Phillies

Phillies could use Bryce Harper's personality just as much as his bat

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Phillies could use Bryce Harper's personality just as much as his bat

Editor's note: This week across the NBC Sports Regional Networks, we'll be taking an in-depth look at some of the top free agents in MLB. Monday is dedicated to Nationals slugger Bryce Harper.

This is the winter the Phillies have been waiting for.

This is the type of guy they have been waiting for.

Bryce Harper.

Much of the baseball world believes the Phillies are the favorites to sign Harper. He’s already turned down $300 million from the incumbent Washington Nationals, according to a report in the Washington Post. Some of the other big-market clubs — the New York Yankees, Los Angeles Dodgers and Chicago Cubs — that have long been mentioned as potential suitors might not make strong plays for the slugging outfielder because of payroll concerns. The San Francisco Giants are going through some front-office turnover and have not decided whether they will be in it for Harper. The Chicago White Sox are a big-market club, but will a bright-lights guy like Harper be in a hurry to join a 100-loss team that is often an afterthought in its own city? Everything lines up for the Phillies and Harper is excellent fit.

To wit:

The Phillies, who improved by 14 wins in 2018, are a team on the rise.

They have the money to give Harper the deal he is looking for, a contract that will eclipse Giancarlo Stanton’s record $325 million package.

They have the need for a superstar talent.

And Harper, who turned 26 last month, is going to be a superstar for a long time. Whoever signs him is going to get many, many of his prime years as his career arcs toward Cooperstown.

There is so much to like about Harper as a potential Phillie.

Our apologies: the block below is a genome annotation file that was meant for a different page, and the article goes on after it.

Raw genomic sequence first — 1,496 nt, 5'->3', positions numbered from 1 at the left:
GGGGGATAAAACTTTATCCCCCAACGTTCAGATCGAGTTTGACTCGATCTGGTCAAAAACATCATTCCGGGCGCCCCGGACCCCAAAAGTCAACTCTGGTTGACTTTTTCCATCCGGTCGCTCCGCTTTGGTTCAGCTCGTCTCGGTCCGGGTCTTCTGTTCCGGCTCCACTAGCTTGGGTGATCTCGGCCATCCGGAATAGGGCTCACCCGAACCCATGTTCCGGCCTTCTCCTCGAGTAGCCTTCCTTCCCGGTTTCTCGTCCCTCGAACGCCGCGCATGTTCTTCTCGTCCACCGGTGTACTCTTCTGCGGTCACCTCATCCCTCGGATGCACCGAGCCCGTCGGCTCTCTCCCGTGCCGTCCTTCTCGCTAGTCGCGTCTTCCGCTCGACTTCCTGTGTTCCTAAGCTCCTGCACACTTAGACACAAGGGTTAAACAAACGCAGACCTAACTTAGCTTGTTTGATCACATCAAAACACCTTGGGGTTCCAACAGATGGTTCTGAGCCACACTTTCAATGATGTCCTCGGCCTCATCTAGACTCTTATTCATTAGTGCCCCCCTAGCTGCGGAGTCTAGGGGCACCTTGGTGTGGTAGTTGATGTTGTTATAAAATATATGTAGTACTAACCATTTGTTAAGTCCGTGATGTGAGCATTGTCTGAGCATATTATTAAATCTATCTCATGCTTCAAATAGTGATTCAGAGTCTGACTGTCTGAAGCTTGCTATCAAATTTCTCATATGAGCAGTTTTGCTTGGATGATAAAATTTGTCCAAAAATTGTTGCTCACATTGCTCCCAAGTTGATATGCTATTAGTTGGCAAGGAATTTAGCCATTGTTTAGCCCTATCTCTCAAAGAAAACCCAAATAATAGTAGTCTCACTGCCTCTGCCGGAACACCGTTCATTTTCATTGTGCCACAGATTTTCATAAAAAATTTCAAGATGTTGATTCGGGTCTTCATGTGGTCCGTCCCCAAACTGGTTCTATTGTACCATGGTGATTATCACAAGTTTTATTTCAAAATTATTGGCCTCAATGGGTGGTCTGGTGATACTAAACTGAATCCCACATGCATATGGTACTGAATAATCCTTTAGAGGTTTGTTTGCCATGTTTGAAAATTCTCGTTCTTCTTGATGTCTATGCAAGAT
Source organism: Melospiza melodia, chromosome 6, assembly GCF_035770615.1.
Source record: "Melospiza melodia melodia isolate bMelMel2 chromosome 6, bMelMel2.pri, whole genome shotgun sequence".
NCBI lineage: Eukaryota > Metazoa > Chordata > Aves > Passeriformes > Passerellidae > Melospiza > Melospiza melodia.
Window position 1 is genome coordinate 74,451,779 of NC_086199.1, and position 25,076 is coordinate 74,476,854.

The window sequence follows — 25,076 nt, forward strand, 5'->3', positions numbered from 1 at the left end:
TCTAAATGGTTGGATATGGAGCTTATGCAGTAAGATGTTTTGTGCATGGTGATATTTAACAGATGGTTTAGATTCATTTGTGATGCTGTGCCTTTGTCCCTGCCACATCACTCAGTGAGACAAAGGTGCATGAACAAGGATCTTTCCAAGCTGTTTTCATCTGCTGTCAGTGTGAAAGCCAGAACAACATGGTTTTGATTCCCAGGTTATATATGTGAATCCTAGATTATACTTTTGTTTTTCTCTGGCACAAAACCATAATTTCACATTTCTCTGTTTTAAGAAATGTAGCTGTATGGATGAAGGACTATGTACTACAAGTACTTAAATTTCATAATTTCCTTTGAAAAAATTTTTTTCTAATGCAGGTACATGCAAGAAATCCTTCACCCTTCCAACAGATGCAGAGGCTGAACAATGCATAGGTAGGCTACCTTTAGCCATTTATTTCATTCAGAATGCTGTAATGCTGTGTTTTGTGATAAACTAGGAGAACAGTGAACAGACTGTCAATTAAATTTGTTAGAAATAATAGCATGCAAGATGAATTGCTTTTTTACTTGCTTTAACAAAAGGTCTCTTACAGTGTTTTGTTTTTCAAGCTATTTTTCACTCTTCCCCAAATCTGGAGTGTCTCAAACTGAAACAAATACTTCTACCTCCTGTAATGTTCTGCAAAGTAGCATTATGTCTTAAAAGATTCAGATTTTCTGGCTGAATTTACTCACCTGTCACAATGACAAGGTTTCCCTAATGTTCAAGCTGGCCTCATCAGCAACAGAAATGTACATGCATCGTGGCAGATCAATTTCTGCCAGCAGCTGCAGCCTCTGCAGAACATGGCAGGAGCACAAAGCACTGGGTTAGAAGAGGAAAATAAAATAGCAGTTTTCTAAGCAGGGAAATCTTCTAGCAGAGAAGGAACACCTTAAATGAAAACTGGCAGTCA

Age-wise, he fits in nicely with the existing core of Rhys Hoskins, who turns 26 in March, and Aaron Nola, who will turn 26 in June.

He has star power, personality and panache, something this team could use as it searches for a face, an identity that will help sell tickets.

But nothing sells tickets and fires up TV ratings more than winning and Harper will help this team win.

He has the plate discipline (a majors high 130 walks in 2018) and power (34 homers) that the Phillies are trying to construct a lineup around.

He’s produced an OPS of over 1.000 two of the last four seasons.

He loves hitting in Citizens Bank Park. In 50 career games there, he has a .930 OPS and 14 homers and 32 RBIs.

There is something else to like about Harper. He has a healthy competitive sneer that will rub off on teammates. Watching Harper from afar, you get the sense that he will be angry if he hasn’t won a couple of World Series rings by the time his career is over. That’s a good intangible. That’s good fuel. It’s difficult to see money corrupting this guy’s drive.

There are other players in this free-agent market that, like Harper, would make the Phillies better. In the coming days, we will look at those players.

But if the Phillies can come away from this winter with Bryce Harper, they will have taken a huge step forward in their quest to get John Middleton’s (bleeping) trophy back.

It could take a deal of 10 years or more to get Harper. Contracts of that length seldom end well. But Harper is the kind of player, still young and full of talent, that can help the Phillies win a couple of World Series and if that happens no one will complain about a couple of uncomfortable years at the end.

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Phillies prospect Cole Irvin is an old-school lefty focused on getting outs

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Phillies prospect Cole Irvin is an old-school lefty focused on getting outs

CLEARWATER, Fla. — Wondering how many Phillies fans are aware of this ...

Last year, the organization could boast having the International League Pitcher of the Year.

That's pretty good stuff.

Cole Irvin is his name. He led the IL in ERA (2.57) and WHIP (1.05) while pitching 161⅓ innings for Triple A Lehigh Valley.

The left-hander will get the ball Friday when the Phillies open their Grapefruit League schedule against the Tampa Bay Rays in Port Charlotte.

Irvin, who turned 25 three weeks ago, is pumped.

“First game of the spring, that’s what is really cool about it,” he said. “I love baseball season. I think we all do. And to be the guy starting the Phillies baseball season, whether that’s spring training, it doesn’t matter to me. This is the first game of the year for us and it’s going to be fun.”

The Phillies selected Irvin in the fifth round of the 2016 draft out of the University of Oregon. He does not have to be protected on the 40-man roster until after this season but is in camp as a non-roster invite.